ENERGY trapped within bridges is to be harvested and reused in a major new international project led by Heriot-Watt University.
Traffic and wind regularly causes low frequency vibrations to pass through bridge building materials such as steel and concrete. The university said that, alongside academics at Georgia State University and Georgia Tech, they have recognised an opportunity to capture and recycle the ‘untapped source’ by using the principles of physics.
A device dubbed the vibrant pack energy harvester, created by Dr Danill Yurchenko of Heriot-Watt University, will be used. The autonomous device, measuring around 5-10cm in length, does not require wiring to an electrical power source and is ‘relatively’ cheap to manufacture.
It houses a small ball within a tube which rolls back and forth as the device absorbs low frequency vibrations. As the ball moves it impacts on non-conductive materials known as dielectric membranes located at either side of the tube. Once stretched, a ‘brief’ electrical charge is applied but once returned to its undeformed state the generated excessive electrical charge can be harvested.
The subsequent electrical energy is stored in a battery and used to power a sensor which the university said is capable of monitoring the structural integrity of a bridge. Engineers will be able to record multiple measurements – such as vibrations, traffic load, wind and temperature, all simultaneously without the need for specialist infrastructure to be installed.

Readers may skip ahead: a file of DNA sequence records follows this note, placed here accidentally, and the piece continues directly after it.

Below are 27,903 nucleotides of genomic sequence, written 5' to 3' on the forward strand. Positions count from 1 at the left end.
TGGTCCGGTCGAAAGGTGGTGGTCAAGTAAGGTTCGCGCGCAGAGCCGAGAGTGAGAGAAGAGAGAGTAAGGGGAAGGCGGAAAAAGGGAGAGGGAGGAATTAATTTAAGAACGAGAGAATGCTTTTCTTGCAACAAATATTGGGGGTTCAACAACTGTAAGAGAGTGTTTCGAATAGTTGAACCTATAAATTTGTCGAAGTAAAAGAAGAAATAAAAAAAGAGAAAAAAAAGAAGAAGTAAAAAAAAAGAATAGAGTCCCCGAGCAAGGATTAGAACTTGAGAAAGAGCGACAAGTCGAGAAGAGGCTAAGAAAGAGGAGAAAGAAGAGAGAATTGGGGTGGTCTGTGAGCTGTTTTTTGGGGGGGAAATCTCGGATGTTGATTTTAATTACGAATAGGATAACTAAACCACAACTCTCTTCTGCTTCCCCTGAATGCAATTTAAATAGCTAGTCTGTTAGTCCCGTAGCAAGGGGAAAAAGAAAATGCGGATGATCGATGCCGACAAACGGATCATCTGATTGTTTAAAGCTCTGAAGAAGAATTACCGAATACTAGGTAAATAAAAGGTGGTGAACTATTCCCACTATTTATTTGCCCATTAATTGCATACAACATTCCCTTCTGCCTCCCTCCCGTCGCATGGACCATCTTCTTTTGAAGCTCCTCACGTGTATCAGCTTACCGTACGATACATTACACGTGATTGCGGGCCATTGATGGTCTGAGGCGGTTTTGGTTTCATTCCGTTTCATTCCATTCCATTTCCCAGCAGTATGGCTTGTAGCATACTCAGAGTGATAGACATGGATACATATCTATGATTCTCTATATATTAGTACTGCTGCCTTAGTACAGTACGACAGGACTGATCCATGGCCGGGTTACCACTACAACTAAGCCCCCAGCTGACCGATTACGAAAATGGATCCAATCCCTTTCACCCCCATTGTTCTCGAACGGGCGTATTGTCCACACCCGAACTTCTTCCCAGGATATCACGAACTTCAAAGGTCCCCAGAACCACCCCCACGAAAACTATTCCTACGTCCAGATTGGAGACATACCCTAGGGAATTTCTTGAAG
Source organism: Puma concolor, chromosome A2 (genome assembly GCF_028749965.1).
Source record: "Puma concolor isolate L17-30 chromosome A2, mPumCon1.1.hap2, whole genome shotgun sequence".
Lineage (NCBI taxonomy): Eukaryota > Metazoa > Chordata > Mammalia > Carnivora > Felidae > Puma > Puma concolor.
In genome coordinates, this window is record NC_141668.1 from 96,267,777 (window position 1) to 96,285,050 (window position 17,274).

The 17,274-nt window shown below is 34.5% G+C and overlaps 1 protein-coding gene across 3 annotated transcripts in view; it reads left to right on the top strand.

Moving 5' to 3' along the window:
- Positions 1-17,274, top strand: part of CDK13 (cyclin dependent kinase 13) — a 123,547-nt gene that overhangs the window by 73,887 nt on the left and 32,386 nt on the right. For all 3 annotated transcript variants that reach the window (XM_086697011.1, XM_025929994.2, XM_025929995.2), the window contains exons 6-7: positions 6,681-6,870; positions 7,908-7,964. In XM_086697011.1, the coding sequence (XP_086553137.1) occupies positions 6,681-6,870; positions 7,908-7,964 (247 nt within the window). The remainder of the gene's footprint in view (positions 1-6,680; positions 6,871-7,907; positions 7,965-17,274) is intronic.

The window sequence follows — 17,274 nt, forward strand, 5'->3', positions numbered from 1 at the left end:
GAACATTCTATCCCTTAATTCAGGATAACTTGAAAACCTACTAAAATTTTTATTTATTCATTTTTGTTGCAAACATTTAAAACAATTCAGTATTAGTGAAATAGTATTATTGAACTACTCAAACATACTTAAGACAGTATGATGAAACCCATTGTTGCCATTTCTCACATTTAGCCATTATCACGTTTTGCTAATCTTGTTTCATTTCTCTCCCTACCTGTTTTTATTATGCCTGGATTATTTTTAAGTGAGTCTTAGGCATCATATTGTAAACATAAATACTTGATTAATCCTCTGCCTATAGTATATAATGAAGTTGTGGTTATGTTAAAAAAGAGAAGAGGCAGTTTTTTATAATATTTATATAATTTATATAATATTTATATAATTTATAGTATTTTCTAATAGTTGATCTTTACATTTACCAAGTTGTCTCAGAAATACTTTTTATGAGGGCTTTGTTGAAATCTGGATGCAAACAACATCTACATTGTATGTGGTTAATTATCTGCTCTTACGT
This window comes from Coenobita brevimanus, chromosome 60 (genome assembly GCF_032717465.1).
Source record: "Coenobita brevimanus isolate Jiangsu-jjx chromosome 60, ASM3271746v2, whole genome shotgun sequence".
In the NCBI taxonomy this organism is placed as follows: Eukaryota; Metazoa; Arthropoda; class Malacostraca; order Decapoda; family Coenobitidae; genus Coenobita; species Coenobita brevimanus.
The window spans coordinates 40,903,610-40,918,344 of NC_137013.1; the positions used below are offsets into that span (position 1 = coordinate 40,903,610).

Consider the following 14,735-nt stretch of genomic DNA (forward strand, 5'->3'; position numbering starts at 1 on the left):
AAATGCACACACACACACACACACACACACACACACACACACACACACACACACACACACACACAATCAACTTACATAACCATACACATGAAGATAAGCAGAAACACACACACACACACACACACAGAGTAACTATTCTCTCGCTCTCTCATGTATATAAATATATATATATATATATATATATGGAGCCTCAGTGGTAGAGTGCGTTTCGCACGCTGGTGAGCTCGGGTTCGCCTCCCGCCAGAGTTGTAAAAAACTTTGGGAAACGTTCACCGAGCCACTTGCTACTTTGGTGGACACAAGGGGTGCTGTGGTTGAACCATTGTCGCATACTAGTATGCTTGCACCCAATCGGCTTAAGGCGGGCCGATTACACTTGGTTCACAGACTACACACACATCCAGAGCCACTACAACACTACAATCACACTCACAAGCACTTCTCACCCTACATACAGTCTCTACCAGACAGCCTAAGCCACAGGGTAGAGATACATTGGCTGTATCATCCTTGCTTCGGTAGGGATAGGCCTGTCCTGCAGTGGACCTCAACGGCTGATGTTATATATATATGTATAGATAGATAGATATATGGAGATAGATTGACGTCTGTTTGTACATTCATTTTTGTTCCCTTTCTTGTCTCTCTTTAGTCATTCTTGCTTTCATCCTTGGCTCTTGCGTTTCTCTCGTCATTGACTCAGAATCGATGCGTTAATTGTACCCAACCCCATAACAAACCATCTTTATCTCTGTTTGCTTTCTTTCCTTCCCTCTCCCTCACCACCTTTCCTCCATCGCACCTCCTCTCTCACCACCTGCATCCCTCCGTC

The work is being backed by £340,000 in funding from the Engineering and Physical Sciences Research Council, as well £324,349 from the National Science Foundation (NSF) to research and develop a revolutionary vibro-impact energy harvesting device.
Dr Yurchenko, of the school of engineering and physical sciences at Heriot-Watt University, commented, “What we are doing is creating a more efficient and cost-effective solution by harvesting energy that would otherwise be lost. “It’s something that has never been done before in this way.
“It’s a technology that can be used on any bridge anywhere in the world. There are plenty of places where these devices can be fitted to a bridge structure such as on cables, on the pillars, other side of the bridge deck, there really aren’t any limits.
“The biggest problem in energy harvesting is that the absolute amount of energy produced by a typical device is very small due to the low available level of vibrations. In fact, for the past 100 years scientists have been fighting adverse vibrations to ensure that bridges are safe. So, through this work we will try to optimise the performance of our vibro impact energy harvesting device tuning it to the bridge application.”